#AtoZChallenge · Novels, Novellas, Narratives

#AtoZChallenge: E is for Evans

A to Z Challenge - Inspirations

The Inspirations, Ugly Truths, and Things That Make You Go “Huh?” for Under A Melting Sun

E is for EVANS

Happy Easter, everyone! 😀 Although it would be easy to say that E is for Easter, on here it stands for Evans. Luke Evans.  😉 If that name doesn’t ring any bells or you’ve missed most of my #TeaserTuesdays, then let me culture you.

Luke Evans is an actor whose making a name for himself by landing some amazing roles. He was Bard the Bowman in The Hobbit movies, Dracula in Dracula Untold, bad guy Owen Shaw in Fast & Furious 6, the Detective and second lead to John Cusack’s character in The Raven, and is set to star as Gaston in the live action version of Beauty and the Beast. The first time I saw Luke was his itty bitty scene in Clash of the Titans, and you better believe I replayed his 10 second scene repeatedly AND looked for any extended versions on YouTube. The next movie I saw of his was Tamara Drewe, and by then I was smitten. In fact, its the way he played the character in Tamara Drewe that inspired me to write Reese’s part in Under A Melting Sun.

Reese is the main character of the story, and is really the anchor to the chaos that swarms around him. As the summary states, he’s been left behind by Arthur to fend for their research alone, and although Arthur does eventually come back, Reese’s outlook on life in the beginning is pretty snarky. He is literally the guy who has the least amount of fucks to give because he just doesn’t care anymore. His research is shot, he wants to go home, and he’s soon surrounded by an obnoxious competitor, a rather irresponsible colleague, and a girl he’s just met but is oddly attracted to. Although he becomes the mediator between his people and the tribe, in the first part of the story he could give no fucks on what happens as long as he get’s to go home sooner than later. As he states in his journal, “Not my circus, not my monkeys.”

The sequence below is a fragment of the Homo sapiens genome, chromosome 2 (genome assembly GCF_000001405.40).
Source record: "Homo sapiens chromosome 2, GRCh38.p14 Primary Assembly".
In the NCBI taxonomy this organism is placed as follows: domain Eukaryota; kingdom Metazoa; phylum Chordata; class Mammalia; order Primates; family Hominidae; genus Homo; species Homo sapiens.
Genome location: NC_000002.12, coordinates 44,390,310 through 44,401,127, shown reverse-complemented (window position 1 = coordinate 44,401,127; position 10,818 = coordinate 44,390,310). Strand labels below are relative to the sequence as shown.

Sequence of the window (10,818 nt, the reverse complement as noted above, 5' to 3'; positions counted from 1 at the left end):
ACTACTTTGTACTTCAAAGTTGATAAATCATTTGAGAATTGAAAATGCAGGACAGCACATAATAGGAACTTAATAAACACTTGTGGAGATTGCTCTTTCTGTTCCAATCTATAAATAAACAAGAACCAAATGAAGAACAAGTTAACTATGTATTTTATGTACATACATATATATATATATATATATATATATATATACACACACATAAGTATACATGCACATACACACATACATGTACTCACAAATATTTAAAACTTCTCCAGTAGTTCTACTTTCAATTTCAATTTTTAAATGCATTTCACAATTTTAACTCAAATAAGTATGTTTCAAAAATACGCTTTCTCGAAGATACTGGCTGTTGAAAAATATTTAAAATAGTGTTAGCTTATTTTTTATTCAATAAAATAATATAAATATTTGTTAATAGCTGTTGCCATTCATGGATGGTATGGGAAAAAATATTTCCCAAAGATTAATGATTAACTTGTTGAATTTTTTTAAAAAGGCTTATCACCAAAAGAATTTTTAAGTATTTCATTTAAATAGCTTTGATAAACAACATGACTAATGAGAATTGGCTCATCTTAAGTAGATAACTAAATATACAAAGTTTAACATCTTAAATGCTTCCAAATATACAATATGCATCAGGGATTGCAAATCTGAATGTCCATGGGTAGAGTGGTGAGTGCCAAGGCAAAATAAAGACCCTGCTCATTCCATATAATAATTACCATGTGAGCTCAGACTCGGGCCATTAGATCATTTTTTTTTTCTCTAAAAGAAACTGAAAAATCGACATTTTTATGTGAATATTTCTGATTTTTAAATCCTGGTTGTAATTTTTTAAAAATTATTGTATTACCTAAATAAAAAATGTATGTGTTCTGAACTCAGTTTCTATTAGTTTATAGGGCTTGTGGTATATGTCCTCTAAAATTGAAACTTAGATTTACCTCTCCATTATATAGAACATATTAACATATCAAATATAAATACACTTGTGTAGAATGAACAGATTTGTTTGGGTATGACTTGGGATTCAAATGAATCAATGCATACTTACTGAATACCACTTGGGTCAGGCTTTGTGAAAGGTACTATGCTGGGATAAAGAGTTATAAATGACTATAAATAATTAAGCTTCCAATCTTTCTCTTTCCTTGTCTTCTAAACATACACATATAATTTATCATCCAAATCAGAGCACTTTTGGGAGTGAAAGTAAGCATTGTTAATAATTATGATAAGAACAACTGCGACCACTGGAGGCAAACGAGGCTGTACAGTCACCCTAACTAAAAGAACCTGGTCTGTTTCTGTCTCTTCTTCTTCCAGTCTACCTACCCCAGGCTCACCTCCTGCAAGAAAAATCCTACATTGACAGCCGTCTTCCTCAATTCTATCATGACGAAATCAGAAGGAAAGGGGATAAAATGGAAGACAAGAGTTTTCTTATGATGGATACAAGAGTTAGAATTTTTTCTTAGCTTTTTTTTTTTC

The thing about Reese is that he’s relatable and honest, in his own way. He tries to stay rational in front of people which gives him a silent brooding appeal, but in his journal you see the raw sarcasm and anger that makes him realistic. Anyone else do this? I’m guilty as charged. I tend to linger in the background, staying quiet and acting like an adult while I think to myself, “Just wait until I write about you later, motherfucker.” You can call it passive aggressive all you want, but I call it responsible. Anyone remember the movie Bambi? Thumper had it right: “If you can’t say something nice, don’t say nothing at all.” Sometimes you need to speak out, and sometimes you don’t. A lion doesn’t lose sleep over the opinions of sheep. This is all Reese’s mentality, until shit starts hitting the fan and he can’t hold himself back anymore. It’s because of the way Reese grows as a character and can be very expressive without having to say too much that made Luke the perfect muse for him.

Why it may deter you: If  you’re somehow not a fan of Luke Evans, then picturing Reese as someone different may be a little difficult. As a “hats off” to Luke, I made Reese a Welsh anthropologist in order to capture more of Luke’s charm, so good luck getting over the accent that’s noted in the book. To some, it may not be so charming. Also, if you aren’t a fan of snarkiness, then you may want to take the first half of the story with a grain of salt. Although he has good reasons to be, not everyone likes that approach in a character. He isn’t overly obnoxious in his rants (and to be honest it makes him so much more entertaining), but that doesn’t mean everyone is going to love him for it.

Why it may not deter you:  Because he’s the main character, Reese has to be entertaining and believable, which is something all us readers like to gravitate to. What’s the point of reading if it doesn’t makes us feel like we’re part of the story? Given the situations, this character is going to be pissy and a little upset. However, not all men act their feelings (as well all know), which is why Reese doesn’t reveal too much in front of the other characters. He is still human so he has to vent somewhere, and the best place for him is in his journal. As for Luke being the muse, if you’re a Luketeer needing a read, you’ll want to give this book a try. 😉

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